Our Featured Member Synagogue for September-October 2006 is Congregation Kehillath Israel of Brookline (Conservative) that is currently celebrating its 90th anniversary.CONGREGATION KEHILLATH ISRAEL CELEBRATES 90 YEAR ANNIVERSARY!
Kehillath Israel (KI) is a vibrant Conservative congregation, egalitarian yet traditional, promoting a Judaism that is accepting, wise, morally powerful, and intellectually alive. KI is an example of diversity working in harmony. The uniqueness of this urban/suburban synagogue is due in large part to the advantages of its human and physical environment which attracts a wide range of constituencies. KI is a place where diverse groups come together to pray, learn and find community. The resulting culture of the Kehillah is both engaging and accepting, deriving vigor from the gifts of an ever-widening circle.
KI is first and foremost a Makom Torah -- a place where we read a new Jewish book as a community each year and where opportunities for learning are present in a broad array of contexts, including Me-ah and adult education offerings, teaching and discussion during shabbat services, and guest lectures.
KI is a davening community, that values spirituality and prayerful moments at daily minyan, encourages lay participation, values liturgical, ritual and musical traditions and experiments with new ones (e.g. Seudah Shlishit in the park, Panim Hadashot post huppah Aliyah, fruit of the womb celebration for new babies in the sukkah, and the trial of Haman on Purim)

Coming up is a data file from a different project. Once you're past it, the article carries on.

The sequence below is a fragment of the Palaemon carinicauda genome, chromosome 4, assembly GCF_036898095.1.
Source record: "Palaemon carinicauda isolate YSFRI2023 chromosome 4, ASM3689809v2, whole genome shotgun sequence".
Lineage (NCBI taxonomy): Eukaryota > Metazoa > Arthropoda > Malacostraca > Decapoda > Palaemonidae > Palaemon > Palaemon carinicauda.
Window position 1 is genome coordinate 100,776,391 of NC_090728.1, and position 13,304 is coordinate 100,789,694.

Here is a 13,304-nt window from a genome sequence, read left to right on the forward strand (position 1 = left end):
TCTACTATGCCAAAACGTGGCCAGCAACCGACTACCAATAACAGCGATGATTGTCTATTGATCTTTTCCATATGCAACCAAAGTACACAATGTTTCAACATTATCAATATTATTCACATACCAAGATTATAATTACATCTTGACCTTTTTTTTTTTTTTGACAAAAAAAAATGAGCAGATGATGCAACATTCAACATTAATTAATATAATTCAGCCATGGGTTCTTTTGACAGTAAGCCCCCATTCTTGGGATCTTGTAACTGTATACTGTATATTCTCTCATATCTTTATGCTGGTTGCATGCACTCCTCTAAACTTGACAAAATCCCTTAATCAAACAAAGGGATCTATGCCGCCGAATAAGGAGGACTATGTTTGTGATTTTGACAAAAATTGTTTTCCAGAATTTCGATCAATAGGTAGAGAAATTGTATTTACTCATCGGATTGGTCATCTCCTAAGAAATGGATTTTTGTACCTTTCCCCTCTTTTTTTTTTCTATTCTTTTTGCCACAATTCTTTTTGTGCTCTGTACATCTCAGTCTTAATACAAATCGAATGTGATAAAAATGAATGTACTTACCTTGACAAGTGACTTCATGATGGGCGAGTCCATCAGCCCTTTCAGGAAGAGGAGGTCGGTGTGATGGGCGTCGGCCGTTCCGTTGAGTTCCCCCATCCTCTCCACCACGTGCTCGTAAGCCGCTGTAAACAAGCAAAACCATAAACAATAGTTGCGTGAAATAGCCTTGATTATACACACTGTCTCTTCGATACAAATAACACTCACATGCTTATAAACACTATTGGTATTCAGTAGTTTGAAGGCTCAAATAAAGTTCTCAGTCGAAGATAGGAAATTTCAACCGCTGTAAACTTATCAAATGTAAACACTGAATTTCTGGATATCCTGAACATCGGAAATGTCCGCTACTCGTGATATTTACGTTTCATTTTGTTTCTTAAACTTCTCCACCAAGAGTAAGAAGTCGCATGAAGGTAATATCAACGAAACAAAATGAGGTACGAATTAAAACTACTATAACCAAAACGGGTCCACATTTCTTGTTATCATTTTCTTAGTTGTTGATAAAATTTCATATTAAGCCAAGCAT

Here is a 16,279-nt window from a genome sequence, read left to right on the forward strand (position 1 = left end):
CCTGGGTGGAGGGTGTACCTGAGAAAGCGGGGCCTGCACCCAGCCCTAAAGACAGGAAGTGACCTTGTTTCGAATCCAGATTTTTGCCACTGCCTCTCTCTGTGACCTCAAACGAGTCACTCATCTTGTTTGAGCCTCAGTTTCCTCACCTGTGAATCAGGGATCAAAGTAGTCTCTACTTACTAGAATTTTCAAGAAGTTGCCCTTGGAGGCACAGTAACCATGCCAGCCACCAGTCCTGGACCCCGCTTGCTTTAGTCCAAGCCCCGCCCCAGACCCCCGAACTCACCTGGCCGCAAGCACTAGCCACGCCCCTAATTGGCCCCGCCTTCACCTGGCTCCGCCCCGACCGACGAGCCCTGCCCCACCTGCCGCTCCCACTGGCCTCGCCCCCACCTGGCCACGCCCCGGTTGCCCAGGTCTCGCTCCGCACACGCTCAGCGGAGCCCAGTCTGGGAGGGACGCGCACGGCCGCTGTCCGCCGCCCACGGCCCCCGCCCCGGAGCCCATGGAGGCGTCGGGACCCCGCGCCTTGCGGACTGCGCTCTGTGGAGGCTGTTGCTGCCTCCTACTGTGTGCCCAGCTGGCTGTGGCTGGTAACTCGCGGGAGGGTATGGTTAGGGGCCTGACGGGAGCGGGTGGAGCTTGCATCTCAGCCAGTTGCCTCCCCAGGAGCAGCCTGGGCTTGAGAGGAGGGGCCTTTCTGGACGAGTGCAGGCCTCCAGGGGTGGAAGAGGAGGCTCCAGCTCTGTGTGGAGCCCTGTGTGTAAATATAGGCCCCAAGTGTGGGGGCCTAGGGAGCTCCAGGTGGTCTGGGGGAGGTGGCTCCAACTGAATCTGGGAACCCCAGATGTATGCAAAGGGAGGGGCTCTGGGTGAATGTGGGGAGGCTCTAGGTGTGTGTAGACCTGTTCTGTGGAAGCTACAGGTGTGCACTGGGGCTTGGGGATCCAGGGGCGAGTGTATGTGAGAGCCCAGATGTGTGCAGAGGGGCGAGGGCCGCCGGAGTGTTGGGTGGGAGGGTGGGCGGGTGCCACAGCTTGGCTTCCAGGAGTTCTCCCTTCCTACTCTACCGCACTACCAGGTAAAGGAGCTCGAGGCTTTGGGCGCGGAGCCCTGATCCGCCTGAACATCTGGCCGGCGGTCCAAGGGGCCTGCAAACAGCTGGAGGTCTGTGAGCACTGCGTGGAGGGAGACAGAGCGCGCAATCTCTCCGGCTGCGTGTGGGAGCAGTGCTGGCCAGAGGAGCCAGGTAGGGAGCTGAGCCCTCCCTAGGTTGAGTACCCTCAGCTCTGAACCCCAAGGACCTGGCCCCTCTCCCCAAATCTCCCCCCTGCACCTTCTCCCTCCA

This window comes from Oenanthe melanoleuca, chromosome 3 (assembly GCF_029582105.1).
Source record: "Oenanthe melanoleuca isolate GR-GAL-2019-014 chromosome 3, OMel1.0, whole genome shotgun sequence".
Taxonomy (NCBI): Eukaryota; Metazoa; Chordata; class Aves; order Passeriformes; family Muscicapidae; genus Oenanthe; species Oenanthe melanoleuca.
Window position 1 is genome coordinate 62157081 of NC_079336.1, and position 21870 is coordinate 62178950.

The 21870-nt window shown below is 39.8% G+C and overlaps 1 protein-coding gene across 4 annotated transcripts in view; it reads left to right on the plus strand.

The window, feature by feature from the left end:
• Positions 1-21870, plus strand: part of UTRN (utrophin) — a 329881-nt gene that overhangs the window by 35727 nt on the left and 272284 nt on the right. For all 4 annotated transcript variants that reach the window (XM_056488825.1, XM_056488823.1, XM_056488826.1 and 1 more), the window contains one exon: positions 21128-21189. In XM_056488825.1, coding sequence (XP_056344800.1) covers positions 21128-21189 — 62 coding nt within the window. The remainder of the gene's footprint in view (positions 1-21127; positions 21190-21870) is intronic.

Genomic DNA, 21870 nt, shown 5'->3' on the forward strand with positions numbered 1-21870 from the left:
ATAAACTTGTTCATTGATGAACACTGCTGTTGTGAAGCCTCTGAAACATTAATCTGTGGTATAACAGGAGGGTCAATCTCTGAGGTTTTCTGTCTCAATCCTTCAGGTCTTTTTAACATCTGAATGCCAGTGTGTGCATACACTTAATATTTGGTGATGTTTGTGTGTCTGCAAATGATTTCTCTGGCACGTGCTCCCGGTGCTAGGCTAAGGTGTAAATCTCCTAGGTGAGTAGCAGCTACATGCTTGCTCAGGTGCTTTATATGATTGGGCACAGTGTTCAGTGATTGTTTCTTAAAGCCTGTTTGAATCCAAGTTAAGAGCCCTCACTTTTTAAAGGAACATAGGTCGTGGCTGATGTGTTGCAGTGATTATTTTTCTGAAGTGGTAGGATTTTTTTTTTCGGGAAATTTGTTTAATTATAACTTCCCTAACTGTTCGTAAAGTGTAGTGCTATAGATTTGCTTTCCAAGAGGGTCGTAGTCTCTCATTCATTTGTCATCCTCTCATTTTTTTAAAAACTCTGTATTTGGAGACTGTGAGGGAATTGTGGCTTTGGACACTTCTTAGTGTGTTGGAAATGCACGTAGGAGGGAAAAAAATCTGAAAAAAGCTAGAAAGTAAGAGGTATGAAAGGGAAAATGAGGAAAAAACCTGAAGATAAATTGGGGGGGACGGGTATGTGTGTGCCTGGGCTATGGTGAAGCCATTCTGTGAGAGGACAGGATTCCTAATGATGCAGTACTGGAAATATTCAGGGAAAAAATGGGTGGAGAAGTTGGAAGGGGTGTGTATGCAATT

KI is very much a place that takes Gemilut Hasadim seriously, in the shul community, the Jewish community and community at large. It is a place that organizes Shiva minyanim in people's homes, hosts domestic violence and infertility support groups and coordinates distribution of food packages for Family Table. KI is a also community where people enjoy spending time together, blending Jewish culture with the rich resources of Greater Boston, whether at an Oneg Shabbat hosted by a congregant, a community game at Fenway Park on L'ag B'Omer, a lecture on biblical imagery at the Museum of Fine Arts, Selichot at Symphony Hall, or a shul dinner dance that is not organized primarily for fundraising purposes.
While many conservative shuls point to the hosting of "library minyanim" as evidence of their revitalization, KI's renewal permeates the entire synagogue membership.
To learn more about us, visit our website.
Congregation Kehillath Israel
Clergy: Rabbi William Hamilton